Transforming hate into humor
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“All dinosaurs drink tea.
Now we drink meat.
I drink meat.”
A brown dinosaur sings this long after its extinction in the seconds following his resurrection by a mad scientist. This scientist was hired by the government to conduct experiments with dinosaur parts that were recovered somehow, and it’s her job to see how far evolution can go. However, the doctor made it her personal freaky experience. It has a tiny head upside down, three legs, each one smaller than the other, and a long, straight tail with a pink ribbon on its tip. It sings the lines above to its creator. Its high-pitched voice and rhythm make this weird song sound like a creation of Sex Pistols distorted with Autotune.
That dinosaur, created by the player on the PC game Anatomically Incorrect Dinosaurs, spits out insults as it speaks and sings. Voice lines such as “I will destroy you with my songs” and “I hope you taste as good as your assistant because you will die” are said with the same voice while the doctor, the player, experiments with the dinosaur’s body, adding an extra leg here or decreasing the size of its torso there. It’s not being physically aggressive so far.
Given the context of the game, it’s quite hard not to laugh at this whole situation. We’d never expect a dinosaur to talk, and if it did, most people wouldn’t imagine this piercing voice based on their powerful, deep roar heard in other games and films. It even has a whole setlist prepared for its weird solo concert fueled by hate. Of course, it also wouldn’t have such a bizarre body. Our cultural notion of what a dinosaur could be is crushed in very few minutes, and we laugh.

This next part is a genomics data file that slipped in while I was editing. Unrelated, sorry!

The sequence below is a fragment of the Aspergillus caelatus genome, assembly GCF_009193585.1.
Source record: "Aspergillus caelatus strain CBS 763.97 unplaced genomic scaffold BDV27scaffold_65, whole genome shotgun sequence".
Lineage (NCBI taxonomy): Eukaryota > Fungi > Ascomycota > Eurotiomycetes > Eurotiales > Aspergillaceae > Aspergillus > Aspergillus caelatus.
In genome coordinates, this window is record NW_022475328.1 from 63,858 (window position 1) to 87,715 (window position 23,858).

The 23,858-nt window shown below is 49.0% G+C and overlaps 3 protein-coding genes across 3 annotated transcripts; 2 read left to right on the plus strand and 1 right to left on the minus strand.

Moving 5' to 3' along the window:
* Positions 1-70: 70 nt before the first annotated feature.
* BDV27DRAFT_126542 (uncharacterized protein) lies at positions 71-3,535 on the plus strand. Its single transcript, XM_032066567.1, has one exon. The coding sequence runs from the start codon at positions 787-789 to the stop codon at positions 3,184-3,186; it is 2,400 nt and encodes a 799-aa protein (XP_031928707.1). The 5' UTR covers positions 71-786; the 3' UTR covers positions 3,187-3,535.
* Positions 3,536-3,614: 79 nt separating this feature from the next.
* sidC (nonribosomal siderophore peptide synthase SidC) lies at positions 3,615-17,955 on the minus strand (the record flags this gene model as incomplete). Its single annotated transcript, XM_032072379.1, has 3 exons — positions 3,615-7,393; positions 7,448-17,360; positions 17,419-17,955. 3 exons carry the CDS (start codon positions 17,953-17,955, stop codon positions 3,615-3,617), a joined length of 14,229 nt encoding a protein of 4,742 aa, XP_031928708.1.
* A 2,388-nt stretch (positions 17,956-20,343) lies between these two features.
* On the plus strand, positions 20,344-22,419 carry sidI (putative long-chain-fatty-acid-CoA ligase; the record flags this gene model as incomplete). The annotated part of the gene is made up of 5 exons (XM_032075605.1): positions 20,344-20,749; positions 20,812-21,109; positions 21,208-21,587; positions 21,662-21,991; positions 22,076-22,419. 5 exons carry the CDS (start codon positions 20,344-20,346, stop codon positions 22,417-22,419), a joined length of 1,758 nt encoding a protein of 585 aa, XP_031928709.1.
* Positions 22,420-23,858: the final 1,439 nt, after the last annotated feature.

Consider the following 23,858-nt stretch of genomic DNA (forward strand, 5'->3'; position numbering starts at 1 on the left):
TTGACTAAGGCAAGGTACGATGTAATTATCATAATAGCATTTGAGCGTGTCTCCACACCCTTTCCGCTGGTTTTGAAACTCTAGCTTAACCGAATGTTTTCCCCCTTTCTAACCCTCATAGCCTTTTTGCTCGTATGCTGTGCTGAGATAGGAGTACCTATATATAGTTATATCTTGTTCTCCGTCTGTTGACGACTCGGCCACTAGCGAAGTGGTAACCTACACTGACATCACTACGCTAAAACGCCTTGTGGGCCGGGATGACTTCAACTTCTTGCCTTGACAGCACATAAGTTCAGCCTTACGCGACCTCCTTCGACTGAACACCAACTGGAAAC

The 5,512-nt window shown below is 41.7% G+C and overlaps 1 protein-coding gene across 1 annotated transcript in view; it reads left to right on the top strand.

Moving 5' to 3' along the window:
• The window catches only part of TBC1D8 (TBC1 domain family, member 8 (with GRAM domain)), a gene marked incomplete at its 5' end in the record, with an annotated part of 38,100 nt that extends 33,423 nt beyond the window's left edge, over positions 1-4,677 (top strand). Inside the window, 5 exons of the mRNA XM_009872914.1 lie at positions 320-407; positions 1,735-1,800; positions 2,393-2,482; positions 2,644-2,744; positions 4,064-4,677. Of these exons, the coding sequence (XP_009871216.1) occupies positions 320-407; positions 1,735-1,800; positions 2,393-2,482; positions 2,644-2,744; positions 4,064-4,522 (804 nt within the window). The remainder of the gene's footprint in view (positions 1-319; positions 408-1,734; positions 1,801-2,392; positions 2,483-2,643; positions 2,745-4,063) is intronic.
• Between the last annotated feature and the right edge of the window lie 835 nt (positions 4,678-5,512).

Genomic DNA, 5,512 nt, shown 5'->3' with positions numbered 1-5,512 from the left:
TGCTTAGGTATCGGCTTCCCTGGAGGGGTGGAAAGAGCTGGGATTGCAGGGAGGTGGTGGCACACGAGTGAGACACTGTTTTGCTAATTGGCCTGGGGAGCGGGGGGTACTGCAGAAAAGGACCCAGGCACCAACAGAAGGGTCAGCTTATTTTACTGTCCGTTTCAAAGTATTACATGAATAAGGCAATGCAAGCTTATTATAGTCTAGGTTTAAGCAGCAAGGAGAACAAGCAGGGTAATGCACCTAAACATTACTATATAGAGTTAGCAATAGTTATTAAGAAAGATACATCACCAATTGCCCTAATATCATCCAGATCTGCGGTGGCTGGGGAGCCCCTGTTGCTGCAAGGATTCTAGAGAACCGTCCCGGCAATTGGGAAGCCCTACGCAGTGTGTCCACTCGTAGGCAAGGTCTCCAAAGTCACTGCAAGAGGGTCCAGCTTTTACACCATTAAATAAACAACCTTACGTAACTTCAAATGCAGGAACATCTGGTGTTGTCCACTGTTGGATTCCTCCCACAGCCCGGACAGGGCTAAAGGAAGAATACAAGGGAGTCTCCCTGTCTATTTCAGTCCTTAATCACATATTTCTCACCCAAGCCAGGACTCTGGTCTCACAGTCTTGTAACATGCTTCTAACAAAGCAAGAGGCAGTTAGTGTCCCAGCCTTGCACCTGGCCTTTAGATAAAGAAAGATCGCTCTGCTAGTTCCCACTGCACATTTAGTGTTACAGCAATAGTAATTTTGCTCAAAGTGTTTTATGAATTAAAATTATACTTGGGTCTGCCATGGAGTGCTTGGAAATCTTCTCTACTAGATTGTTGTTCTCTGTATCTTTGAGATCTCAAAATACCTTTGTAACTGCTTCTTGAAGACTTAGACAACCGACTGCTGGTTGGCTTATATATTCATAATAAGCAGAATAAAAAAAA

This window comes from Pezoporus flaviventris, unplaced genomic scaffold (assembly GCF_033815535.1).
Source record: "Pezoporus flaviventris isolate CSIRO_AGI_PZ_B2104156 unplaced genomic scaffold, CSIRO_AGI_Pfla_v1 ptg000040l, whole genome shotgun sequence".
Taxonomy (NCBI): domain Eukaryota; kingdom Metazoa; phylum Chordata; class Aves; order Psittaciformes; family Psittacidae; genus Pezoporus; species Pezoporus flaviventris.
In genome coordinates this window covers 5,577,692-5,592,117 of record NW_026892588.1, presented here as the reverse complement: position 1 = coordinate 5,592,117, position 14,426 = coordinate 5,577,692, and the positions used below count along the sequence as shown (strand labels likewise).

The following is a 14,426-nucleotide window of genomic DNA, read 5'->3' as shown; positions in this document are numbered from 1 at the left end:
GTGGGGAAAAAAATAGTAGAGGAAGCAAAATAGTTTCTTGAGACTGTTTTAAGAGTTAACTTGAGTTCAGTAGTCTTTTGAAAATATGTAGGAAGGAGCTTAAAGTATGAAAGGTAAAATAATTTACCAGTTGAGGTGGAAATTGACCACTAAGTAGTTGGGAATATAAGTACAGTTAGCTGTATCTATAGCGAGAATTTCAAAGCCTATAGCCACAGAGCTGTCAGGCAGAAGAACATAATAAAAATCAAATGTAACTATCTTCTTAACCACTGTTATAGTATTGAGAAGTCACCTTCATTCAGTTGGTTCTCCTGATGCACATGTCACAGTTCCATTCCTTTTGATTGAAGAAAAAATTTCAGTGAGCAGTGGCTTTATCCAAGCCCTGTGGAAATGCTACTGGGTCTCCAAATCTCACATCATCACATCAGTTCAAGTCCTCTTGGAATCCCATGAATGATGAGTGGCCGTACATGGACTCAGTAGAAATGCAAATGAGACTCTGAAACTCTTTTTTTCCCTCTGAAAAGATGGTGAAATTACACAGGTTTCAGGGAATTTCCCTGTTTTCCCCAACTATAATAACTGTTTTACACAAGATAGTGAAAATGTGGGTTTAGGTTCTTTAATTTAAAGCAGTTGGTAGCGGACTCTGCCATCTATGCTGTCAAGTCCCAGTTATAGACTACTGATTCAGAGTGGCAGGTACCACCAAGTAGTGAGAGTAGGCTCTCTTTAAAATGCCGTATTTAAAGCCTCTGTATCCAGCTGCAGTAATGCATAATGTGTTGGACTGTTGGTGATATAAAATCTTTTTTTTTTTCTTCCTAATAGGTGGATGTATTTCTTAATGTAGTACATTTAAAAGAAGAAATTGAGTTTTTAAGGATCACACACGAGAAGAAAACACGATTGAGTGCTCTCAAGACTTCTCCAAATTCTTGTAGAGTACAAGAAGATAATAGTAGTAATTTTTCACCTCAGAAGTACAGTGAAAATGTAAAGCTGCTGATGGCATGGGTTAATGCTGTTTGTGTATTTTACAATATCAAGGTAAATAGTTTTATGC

From another perspective, analyzing the creature’s role in the game, it creates an environment where the player is constantly ignored, insulted, and a focus of animosity and disregard. Instead of being respected and guided through the game until its end, as expected, the player has to deal with the anger of the main character out of nowhere. Being constantly said you’re a monster and that you’ll die for what you’ve done, which was a requirement for progressing, creates a new inconsistency that, despite the creature’s hate, will make the player laugh.
Playing any Portal title or The Stanley Parable leaves the player with a similar feeling. GLaDOS, the artificial intelligence that speaks with a computer female voice, is the player’s mentor in the entire Portal series, but at the same time is the one who keeps terrifying her with death threats, fake information, and setting up traps in some test chambers. Some minutes after guiding the player through the basics of the game in its first installment, she says
“Please be advised that a noticeable taste of blood is not part of any test protocol but is an unintended side effect of the Aperture Science Material Emancipation Grill, which may, in semi- rare cases, emancipate dental fillings, crowns, tooth enamel, and teeth.”
That’s when the player realizes she’ll lead her to several test chambers that may cause injuries and death, but she’s also saying this in a subtle, nearly ironical way as if it was a warning that the taste of blood is a possible and natural outcome of this test. However, we don’t want it to be. GLaDOS statements throughout the game and the whole series of test chambers underestimate the protagonist’s death and injuries, and even though we know that if the protagonist dies, we’ll just start over, we care about her life. Then, we eventually laugh at what she says because GLaDOS is, as unexpectedly as the dinosaur, trying to show us how doing what we’re told will lead us to death and game over.